France police 'find bodies' at missing family's home
Police in the western French city of Nantes have found three bodies at the house of a family who went missing earlier this month, reports say.
Investigators now suspect kidnap and murder, city prosecutor Xavier Ronsin said, as a search continued at the property.
He said the family of six had not been heard from since early April.
Parents Xavier and Agnes Dupont de Ligonnes had recently announced they were all moving to Australia.
Records show no internet or phone communications with the house in the centre of Nantes since 3 or 4 April, AFP news agency reports.
The family were named in an appeal for information as business manager Mr Dupont, his wife Agnes and their children Tomas, 21, Arthur, 18, Anne, 16, and 13-year-old Benoit.
'Secret agent' father
Mr Ronsin initially told reporters on Thursday a severed leg had been found beneath a terrace at the house and the investigation was "leaning towards kidnapping and murder".
He later announced that a body had also been found, without specifying if it was missing a limb.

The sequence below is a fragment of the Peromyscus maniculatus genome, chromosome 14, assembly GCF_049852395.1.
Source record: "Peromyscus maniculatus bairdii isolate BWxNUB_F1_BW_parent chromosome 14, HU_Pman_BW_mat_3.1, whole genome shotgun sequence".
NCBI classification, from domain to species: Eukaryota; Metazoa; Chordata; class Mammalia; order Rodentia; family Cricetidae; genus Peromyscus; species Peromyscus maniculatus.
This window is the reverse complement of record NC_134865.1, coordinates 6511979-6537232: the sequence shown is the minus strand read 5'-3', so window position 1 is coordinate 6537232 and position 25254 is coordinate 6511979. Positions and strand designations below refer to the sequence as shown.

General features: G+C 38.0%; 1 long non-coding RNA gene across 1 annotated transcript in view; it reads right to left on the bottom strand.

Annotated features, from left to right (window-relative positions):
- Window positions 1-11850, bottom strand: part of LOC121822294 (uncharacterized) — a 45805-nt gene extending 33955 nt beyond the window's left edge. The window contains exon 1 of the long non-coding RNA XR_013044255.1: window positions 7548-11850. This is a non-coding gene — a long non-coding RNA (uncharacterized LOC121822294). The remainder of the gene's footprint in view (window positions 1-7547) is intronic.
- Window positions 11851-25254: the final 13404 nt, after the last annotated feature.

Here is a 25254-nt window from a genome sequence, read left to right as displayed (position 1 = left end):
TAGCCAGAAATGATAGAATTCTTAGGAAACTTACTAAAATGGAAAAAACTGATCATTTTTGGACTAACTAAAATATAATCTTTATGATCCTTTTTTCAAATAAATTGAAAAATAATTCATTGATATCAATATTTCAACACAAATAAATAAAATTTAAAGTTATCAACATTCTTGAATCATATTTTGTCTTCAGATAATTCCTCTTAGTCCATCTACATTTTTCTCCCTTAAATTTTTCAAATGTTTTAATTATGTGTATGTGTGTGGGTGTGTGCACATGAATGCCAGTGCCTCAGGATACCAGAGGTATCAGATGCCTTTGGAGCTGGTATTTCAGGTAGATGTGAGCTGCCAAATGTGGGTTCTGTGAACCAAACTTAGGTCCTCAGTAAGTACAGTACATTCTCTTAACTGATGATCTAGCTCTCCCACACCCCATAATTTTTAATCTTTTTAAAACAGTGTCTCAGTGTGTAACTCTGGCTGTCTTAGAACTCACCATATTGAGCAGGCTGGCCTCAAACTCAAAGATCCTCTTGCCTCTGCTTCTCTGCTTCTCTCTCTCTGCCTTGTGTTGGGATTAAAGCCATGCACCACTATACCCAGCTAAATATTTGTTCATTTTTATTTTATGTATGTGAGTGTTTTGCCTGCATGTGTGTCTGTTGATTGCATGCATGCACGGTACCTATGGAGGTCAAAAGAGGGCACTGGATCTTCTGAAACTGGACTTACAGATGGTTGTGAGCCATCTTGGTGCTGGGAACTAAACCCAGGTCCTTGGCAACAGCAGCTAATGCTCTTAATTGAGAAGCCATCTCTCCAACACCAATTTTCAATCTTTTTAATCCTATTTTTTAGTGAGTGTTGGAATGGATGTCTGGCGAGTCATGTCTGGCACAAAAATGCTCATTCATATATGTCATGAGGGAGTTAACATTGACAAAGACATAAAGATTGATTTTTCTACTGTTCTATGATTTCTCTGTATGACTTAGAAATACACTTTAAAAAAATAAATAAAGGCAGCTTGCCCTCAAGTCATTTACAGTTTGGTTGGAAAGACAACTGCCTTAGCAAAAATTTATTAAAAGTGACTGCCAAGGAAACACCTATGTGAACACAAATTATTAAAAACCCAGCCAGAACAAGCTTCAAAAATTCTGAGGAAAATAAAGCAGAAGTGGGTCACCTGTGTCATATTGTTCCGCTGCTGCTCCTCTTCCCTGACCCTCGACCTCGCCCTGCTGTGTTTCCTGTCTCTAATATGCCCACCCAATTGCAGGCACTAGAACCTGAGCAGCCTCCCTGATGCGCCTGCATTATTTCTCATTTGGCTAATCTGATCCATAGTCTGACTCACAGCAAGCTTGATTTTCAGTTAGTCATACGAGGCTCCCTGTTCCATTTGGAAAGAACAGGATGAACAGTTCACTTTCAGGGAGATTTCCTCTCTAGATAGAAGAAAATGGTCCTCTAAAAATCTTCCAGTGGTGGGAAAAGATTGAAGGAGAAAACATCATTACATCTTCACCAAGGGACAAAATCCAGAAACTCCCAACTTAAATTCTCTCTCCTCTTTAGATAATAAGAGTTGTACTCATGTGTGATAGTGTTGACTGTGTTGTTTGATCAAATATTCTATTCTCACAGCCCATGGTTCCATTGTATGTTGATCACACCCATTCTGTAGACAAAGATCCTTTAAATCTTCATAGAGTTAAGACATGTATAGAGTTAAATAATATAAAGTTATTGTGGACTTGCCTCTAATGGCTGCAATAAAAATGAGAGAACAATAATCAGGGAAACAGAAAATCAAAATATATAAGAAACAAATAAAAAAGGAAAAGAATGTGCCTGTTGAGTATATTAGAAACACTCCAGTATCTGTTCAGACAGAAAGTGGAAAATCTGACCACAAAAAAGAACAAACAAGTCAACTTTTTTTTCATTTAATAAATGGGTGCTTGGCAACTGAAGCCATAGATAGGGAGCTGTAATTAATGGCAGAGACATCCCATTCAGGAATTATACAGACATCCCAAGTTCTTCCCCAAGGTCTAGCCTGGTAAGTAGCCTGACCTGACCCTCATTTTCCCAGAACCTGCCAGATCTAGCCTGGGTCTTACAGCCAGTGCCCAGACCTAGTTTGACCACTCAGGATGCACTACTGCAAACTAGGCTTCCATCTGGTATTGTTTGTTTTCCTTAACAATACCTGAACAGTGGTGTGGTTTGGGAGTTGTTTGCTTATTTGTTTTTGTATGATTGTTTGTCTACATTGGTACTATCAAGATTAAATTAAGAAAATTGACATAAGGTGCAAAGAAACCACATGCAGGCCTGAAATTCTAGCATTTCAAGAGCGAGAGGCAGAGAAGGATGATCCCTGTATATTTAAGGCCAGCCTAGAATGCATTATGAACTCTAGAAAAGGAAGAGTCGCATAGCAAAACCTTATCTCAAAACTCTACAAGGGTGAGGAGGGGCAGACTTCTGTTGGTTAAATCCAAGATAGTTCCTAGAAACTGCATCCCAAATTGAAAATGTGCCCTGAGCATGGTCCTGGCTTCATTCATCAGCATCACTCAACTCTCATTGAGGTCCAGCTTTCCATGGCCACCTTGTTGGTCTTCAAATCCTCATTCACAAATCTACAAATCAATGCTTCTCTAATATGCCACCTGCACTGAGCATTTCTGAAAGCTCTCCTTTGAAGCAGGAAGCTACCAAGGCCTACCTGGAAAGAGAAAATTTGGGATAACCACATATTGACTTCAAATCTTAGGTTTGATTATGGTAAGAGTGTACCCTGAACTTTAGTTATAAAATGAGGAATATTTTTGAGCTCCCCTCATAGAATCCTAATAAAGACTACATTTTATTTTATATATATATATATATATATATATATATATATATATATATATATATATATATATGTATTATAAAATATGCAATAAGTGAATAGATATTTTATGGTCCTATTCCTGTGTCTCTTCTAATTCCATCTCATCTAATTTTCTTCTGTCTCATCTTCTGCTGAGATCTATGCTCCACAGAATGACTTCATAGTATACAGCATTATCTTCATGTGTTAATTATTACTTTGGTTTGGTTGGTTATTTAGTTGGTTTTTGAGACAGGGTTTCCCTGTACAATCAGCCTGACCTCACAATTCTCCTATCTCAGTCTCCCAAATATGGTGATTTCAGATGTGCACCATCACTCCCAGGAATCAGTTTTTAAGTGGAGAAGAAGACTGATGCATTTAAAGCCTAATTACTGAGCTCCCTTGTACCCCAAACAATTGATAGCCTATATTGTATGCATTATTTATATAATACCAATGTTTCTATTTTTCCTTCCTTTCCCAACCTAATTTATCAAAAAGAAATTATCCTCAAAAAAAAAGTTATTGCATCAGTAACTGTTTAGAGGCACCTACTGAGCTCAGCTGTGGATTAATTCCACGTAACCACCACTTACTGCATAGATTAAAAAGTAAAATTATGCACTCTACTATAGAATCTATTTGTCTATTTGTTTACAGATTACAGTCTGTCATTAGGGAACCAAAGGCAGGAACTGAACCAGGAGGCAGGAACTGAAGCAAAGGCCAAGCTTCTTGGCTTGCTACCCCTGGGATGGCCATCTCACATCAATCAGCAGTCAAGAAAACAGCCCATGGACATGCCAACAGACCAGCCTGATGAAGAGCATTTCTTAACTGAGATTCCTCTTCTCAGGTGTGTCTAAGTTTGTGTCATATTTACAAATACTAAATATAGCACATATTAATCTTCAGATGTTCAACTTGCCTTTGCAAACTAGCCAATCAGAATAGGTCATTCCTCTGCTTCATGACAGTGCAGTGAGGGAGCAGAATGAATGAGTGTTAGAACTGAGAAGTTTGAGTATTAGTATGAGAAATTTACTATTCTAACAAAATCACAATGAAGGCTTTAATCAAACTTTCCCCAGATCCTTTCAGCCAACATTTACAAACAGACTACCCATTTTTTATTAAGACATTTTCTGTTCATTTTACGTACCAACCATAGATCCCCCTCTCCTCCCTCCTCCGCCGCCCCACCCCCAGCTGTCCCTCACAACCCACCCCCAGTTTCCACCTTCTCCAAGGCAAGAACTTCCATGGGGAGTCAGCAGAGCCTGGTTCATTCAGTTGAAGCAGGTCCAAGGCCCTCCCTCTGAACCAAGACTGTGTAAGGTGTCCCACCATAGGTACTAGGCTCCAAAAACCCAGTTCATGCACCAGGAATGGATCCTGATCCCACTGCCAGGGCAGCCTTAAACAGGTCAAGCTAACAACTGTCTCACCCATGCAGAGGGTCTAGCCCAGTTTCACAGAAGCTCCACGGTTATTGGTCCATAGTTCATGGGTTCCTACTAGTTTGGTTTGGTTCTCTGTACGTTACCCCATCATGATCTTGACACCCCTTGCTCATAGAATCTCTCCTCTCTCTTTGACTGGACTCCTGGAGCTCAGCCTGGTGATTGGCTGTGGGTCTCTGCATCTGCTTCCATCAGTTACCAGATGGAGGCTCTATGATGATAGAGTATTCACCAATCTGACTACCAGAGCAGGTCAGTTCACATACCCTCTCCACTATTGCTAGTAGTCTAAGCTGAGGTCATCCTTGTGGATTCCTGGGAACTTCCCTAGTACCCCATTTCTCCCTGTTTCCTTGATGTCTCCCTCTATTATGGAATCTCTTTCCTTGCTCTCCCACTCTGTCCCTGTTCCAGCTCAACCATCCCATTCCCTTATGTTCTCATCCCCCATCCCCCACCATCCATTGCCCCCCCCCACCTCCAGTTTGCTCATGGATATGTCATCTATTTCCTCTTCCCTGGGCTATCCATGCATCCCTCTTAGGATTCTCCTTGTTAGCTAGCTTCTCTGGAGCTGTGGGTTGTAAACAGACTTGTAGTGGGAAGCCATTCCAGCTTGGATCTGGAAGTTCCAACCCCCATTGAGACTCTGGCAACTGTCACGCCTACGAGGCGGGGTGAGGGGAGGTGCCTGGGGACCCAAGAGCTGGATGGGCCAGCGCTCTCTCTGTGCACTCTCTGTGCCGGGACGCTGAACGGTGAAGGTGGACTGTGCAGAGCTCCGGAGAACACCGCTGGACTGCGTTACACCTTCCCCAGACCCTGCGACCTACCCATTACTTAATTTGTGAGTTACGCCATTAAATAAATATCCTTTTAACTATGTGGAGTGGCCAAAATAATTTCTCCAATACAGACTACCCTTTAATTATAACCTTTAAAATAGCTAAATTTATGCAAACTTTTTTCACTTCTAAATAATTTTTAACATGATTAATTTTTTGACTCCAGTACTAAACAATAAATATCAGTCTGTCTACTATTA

Shortly afterwards, a police source told AFP three bodies had been found "beneath the terrace, in the garden".
Before the disappearance, the family left "rambling and contradictory" messages, said Mr Ronsin, saying they were taking their two younger children out of school because they were emigrating to Australia.
"The father explained he was a secret agent and was leaving as part of a witness protection programme," he said, quoting people close to the missing man.
No trace of a struggle or violence has been found at the house, where the wardrobes have been emptied, he said.
A note was taped to the letter box at the house reading: "Return all mail to sender."
Local people described the family as quiet and respectable middle-class Catholics with no history of odd or criminal behaviour.
The couple were originally from the wealthy Paris suburb of Versailles but were living in a townhouse on a central boulevard in Nantes.
He sold advertising space while she volunteered for church activities and taught the Catholic catechism to schoolchildren.
"She was a very good woman, very involved," said neighbour Florent Chotard.
The younger children were attending a private high school.
Headmaster Olivier Bouissou said that when he had received word the family were leaving for Australia he had thought they were "moving not disappearing".
"When we got the letter it was with a cheque that covered the entire rest of the school year," he told AFP.